Summary: They were never meant to last. Horatio/Marisol. No character death, but an ending all the same.
Notes: For the love of all that is holy and good, I swear that someday I will write a completely happy story for my favorite couple. Just not today.
Background: When I was transcribing the lunch scene from "Rampage," I always thought there was more to that little sigh of hers when he gets paged. And I thought that in the long run, if she hadn't been shot, that devotion-to-the-job of his might have led them into trouble. And then Muse snuck up and dropped one of her newborn bunnies in my lap. Actually, this is almost an AU, isn't it?
Disclaimer: I think I'm qualified for at least partial ownership of Horatio now, but whatever. Characters still on loan from Jerry Bruckheimer, Alliance Atlantis, CBS, et al. Title on loan from various other works; I associate it with Paul Monette's AIDS memoir.
Thinly veiled disapproval, she thinks, is the way everyone first reacted to her wedding band. Everyone thought she rushed into the decision and told her as much, carefully phrasing it in niceties like "I didn't even know you were seeing someone!" and "He must really be special." Months down the road, when she's trying to understand how it all fell apart, one of the conclusions she ponders will be that if just one of those people hadn't been so focused on her frailty and failing health, then maybe she wouldn't have been so determined to prove them wrong. She married him to definitively mark the beginning of a new chapter in her life.
But she didn't wait for him to ask because she was still afraid the end was a foregone conclusion.
Despite what she told people, despite the most positive encouragement from Horatio, the whole time she was pushing for life, the thought of cancer had remained tucked into a corner of her mind. Later in the attics of it she realized she'd had a romantic notion of it all, dying by inches with him by her side at the last breath. She realized she'd fantasized about twenty years into the future the way someone cherishes a dream they secretly know will never come true. She'd never quite visualized twenty years of a relationship with her illness permanently in remission, and therein laid the problem.
Well, everyone always did call Marisol the impulsive one.
After four months of trying to conceive, they meet with the doctor again. Somehow it doesn't surprise her to learn that they'll never have a child, and it's not the chemo's fault.
Once they're alone he turns his face away, looking down, wearing a heart-wrenching expression: as close to shame as she's ever seen. "I'm sorry, Marisol."
"Oh, Horatio," she says softly, reaching over to take his hand between her palms. "It doesn't matter."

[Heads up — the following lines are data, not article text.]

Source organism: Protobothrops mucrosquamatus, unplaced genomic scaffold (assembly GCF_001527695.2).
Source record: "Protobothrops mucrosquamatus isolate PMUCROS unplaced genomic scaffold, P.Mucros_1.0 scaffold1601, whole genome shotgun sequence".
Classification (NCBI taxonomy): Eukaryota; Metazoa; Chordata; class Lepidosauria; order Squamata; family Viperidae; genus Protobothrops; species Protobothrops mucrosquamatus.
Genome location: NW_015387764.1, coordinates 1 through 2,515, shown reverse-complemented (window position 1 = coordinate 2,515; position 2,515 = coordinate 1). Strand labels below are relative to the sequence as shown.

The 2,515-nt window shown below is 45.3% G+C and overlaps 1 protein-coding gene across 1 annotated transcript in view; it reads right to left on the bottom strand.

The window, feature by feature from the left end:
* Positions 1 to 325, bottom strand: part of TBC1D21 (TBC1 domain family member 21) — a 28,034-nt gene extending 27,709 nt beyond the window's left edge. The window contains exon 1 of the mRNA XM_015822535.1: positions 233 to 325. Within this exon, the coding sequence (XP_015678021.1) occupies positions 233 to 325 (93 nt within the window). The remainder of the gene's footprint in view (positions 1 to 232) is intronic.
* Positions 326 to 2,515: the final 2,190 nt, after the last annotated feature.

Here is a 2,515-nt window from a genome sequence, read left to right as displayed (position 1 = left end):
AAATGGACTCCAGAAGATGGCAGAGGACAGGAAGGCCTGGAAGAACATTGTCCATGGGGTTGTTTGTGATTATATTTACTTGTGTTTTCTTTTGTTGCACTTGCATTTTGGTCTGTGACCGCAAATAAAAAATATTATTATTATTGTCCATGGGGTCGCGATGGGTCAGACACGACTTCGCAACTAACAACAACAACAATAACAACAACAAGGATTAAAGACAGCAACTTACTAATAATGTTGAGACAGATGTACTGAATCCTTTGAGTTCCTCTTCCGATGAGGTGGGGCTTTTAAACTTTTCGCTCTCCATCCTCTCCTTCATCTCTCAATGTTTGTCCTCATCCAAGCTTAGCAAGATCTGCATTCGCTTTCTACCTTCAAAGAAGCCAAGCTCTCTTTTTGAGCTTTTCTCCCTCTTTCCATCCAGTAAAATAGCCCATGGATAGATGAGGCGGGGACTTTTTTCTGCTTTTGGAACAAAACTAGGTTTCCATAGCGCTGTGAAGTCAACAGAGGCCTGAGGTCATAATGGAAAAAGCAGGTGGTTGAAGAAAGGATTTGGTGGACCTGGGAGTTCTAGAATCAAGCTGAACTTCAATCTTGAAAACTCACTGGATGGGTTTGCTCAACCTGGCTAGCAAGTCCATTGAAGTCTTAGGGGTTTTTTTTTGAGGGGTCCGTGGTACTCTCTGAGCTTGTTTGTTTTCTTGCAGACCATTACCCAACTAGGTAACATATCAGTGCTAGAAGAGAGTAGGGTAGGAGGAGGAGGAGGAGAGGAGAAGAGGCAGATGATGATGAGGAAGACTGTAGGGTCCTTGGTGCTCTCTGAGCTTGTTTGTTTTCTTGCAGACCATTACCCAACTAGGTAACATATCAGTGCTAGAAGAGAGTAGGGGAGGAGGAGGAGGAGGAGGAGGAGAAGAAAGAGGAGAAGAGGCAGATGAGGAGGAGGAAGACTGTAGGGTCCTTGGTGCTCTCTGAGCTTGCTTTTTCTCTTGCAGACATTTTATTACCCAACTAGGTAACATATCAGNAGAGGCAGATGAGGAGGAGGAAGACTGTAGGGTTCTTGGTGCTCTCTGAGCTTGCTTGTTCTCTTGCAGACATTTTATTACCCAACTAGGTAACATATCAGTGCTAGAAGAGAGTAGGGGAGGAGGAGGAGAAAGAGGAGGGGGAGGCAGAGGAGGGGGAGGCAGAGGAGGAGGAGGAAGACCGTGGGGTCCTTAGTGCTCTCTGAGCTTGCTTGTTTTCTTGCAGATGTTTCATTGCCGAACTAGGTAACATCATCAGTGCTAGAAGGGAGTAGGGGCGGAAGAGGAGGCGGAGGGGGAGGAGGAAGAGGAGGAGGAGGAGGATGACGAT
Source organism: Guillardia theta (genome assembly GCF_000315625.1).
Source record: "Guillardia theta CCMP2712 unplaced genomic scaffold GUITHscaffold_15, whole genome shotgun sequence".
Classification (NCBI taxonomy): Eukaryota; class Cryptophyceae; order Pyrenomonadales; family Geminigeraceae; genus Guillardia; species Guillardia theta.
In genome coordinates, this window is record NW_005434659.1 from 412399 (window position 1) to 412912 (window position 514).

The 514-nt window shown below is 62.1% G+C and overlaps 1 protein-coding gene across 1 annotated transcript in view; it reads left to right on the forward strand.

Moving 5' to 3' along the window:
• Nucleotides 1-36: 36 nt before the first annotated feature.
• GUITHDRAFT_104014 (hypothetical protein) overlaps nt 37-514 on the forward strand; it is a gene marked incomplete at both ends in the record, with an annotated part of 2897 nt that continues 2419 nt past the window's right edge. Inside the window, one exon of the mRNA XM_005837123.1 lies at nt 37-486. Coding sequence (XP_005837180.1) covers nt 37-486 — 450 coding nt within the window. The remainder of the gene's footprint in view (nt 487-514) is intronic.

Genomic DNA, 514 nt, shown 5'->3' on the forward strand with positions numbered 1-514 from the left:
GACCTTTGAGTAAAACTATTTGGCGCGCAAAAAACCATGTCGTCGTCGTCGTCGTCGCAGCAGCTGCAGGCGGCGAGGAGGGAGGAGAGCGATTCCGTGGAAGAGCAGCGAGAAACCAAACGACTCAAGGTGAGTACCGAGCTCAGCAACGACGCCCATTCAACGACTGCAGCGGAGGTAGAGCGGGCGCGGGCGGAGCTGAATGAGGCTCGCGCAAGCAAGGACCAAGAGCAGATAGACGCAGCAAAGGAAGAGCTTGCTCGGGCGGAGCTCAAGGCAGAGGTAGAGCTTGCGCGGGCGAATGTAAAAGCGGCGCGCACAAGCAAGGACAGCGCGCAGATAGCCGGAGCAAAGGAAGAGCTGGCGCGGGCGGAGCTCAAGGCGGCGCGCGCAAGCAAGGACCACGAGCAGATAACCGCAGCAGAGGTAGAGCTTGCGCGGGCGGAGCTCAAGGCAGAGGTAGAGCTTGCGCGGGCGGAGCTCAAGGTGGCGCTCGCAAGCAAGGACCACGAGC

And it doesn't.
But eventually, other things do.
The case that keeps him from home for a double shift and then some. The phone that interrupts one too many meals and whisks him away, reminding her how little he shares about his life, especially the past. She knows his family is dead, but is sketchy on the details. All she knows about the scar on his side is that it came from his last assignment in New York – whatever that was. He's far too talented at easing away from her questions, under the guise of not troubling her, and her starry-eyed infatuation is wearing off.
She's not a patient person. They fight about how much time he spends at work. He says that crime doesn't have set hours. She tells him crime doesn't; he should. She can't help resenting the women he rescues because she used to be one of them. She accuses him of cheating not because she believes it's true or ever will be, but because it's a tangible place to lay the blame.
He apologizes first, per usual, even when she's in the wrong. He rearranged his schedule and took time off to take her on vacation, and she could hardly find fault with him then. He insists that all she has to do is ask, and he'll cut back to be with her. She doesn't try to tell him that after weeks, months, a year, she shouldn't still have to ask.
There's never a specific moment she knows that it's over; only the day she decides she's tired of merely keeping house and confronts him with forms. The world shatters around him. His expression doesn't change.
He fights her choice, in his own way. He has to, because she should know there's not a day that goes by he isn't thankful he met her,that the worst days are made bearable knowing she's there, and if that sounds cheesy and cliché, so be it.
But he doesn't really fight, because she sadly tells him she hasn't been happy in their marriage for a long time, and it's not his fault, exactly. He doesn't know why this is the first he's hearing of it if he's always considered her happiness his first priority, but finds it hard to question her. She fails to mention the other guy, or that maybe her parents were right when they asked her if the age difference wasn't a bit much, but it doesn't matter. The nagging doubt he'd buried after their first date works its way to the surface all on its own, reminding him he always was afraid that life with her came on borrowed time.
After two weeks of stiff pleasantries and strained interaction, he asks her once more if she's sure. She stares him down in silence and he wonders when he stopped being able to see more than his own reflection in her eyes.
He signs the papers and lets her take whatever she wants. She doesn't ask for much but the house is empty when she's gone.
He never wore a ring so there's nothing to take off, but everyone understands anyway. Alexx offers a sympathetic ear, Calleigh soft apologies. Tripp awkwardly attempts a consolation of his own; finally fumbles that it happens to the best of them. Eric doesn't say a word and Ryan doesn't even find out for a week and a half.
Marisol gets her baby and Horatio gets to notch another failed attempt at a happy ending.